Sharks have a key position in the ocean food chain and their removal could have far-reaching implications beyond the species themselves. Yet since the 1980s the harvesting of sharks, primarily for their fins, and their extraction as bycatch have resulted in a rapid decline in numbers. It is against this backdrop that the Pacific is leading the way in legal developments for shark conservation: from the US shark conservation law, and finning bans in Hawai’i, the Commonwealth of the Northern Mariana Islands and Guam, to the declaration of Palau’s shark sanctuary. These national initiatives have been complemented by regional action, including the adoption of a Regional Plan of Action for sharks by the Pacific nations. This article examines the legal developments and the emerging leadership role the region is taking. The lessons that they offer are explored, as well as some of the remaining challenges.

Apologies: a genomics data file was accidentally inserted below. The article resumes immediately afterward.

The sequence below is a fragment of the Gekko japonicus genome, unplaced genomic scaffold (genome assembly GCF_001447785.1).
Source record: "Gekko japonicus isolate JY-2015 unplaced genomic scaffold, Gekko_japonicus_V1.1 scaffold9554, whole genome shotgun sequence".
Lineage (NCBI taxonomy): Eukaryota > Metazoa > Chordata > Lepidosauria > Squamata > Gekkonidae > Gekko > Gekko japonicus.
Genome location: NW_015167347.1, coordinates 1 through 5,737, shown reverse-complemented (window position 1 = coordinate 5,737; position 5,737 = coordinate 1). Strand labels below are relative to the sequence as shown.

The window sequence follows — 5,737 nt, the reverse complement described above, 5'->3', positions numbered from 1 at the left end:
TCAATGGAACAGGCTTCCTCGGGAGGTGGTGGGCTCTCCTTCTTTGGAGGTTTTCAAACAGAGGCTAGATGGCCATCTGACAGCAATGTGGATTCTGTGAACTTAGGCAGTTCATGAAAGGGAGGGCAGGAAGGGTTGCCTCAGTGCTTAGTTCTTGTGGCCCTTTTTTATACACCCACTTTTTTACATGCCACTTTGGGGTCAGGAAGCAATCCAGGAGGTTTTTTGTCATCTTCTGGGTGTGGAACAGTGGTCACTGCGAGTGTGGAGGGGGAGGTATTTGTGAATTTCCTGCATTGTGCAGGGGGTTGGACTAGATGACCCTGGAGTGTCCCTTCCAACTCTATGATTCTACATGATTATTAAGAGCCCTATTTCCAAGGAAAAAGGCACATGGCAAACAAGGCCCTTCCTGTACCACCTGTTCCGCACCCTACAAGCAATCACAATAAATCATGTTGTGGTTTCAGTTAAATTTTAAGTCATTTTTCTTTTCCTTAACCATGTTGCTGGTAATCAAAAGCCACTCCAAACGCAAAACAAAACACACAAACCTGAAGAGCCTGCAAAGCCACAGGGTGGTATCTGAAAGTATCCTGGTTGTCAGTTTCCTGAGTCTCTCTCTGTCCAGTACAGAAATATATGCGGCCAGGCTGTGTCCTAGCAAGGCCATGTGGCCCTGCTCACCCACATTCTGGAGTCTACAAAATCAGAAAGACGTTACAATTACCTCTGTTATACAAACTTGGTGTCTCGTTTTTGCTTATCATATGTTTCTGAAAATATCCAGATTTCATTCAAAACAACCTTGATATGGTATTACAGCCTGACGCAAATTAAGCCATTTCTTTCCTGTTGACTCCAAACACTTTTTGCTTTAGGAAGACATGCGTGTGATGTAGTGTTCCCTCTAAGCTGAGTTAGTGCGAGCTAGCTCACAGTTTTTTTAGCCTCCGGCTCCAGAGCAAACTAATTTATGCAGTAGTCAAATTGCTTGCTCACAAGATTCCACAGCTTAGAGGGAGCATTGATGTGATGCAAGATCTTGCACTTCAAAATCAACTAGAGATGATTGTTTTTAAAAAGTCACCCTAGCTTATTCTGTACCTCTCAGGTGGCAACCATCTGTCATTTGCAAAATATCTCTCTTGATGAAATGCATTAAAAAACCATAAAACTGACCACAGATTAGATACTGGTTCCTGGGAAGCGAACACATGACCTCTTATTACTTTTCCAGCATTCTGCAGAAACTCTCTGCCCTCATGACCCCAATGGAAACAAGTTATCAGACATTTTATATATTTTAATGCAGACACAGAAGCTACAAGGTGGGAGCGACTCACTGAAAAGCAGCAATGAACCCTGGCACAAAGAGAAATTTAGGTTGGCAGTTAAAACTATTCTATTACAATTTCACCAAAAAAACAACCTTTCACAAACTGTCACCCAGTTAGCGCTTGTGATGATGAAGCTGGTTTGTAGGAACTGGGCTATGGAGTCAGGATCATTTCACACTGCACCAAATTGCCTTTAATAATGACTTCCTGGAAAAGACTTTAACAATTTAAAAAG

|Journal||The International Journal of Marine and Coastal Law|
|Publication status||Published - 2012|